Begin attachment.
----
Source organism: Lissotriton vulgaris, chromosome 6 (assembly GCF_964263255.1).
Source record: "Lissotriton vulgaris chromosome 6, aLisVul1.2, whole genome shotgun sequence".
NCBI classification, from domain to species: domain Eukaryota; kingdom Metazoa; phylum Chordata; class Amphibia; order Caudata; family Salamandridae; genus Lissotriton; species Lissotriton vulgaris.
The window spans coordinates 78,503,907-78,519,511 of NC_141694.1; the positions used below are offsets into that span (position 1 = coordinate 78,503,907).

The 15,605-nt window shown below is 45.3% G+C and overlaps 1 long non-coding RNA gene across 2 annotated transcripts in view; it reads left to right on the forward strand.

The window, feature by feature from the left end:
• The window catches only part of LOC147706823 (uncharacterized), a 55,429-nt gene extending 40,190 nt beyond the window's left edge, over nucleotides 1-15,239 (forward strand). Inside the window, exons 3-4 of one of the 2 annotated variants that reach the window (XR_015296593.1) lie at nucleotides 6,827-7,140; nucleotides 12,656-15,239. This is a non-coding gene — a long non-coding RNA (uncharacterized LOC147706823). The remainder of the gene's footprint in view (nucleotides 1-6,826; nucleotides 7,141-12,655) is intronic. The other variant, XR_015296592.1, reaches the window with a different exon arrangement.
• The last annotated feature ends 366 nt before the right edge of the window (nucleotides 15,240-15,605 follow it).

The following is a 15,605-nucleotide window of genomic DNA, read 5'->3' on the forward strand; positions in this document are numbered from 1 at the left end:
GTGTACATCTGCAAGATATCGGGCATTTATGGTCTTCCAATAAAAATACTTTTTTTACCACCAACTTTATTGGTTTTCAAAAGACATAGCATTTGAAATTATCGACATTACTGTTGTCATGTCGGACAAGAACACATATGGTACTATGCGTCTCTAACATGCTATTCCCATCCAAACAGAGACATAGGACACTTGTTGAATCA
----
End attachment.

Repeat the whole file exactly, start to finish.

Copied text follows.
Source organism: Lissotriton vulgaris, chromosome 6 (assembly GCF_964263255.1).
Source record: "Lissotriton vulgaris chromosome 6, aLisVul1.2, whole genome shotgun sequence".
NCBI classification, from domain to species: domain Eukaryota; kingdom Metazoa; phylum Chordata; class Amphibia; order Caudata; family Salamandridae; genus Lissotriton; species Lissotriton vulgaris.
The window spans coordinates 78,503,907-78,519,511 of NC_141694.1; the positions used below are offsets into that span (position 1 = coordinate 78,503,907).

The 15,605-nt window shown below is 45.3% G+C and overlaps 1 long non-coding RNA gene across 2 annotated transcripts in view; it reads left to right on the forward strand.

The window, feature by feature from the left end:
• The window catches only part of LOC147706823 (uncharacterized), a 55,429-nt gene extending 40,190 nt beyond the window's left edge, over nucleotides 1-15,239 (forward strand). Inside the window, exons 3-4 of one of the 2 annotated variants that reach the window (XR_015296593.1) lie at nucleotides 6,827-7,140; nucleotides 12,656-15,239. This is a non-coding gene — a long non-coding RNA (uncharacterized LOC147706823). The remainder of the gene's footprint in view (nucleotides 1-6,826; nucleotides 7,141-12,655) is intronic. The other variant, XR_015296592.1, reaches the window with a different exon arrangement.
• The last annotated feature ends 366 nt before the right edge of the window (nucleotides 15,240-15,605 follow it).

The following is a 15,605-nucleotide window of genomic DNA, read 5'->3' on the forward strand; positions in this document are numbered from 1 at the left end:
GTGTACATCTGCAAGATATCGGGCATTTATGGTCTTCCAATAAAAATACTTTTTTTACCACCAACTTTATTGGTTTTCAAAAGACATAGCATTTGAAATTATCGACATTACTGTTGTCATGTCGGACAAGAACACATATGGTACTATGCGTCTCTAACATGCTATTCCCATCCAAACAGAGACATAGGACACTTGTTGAATCA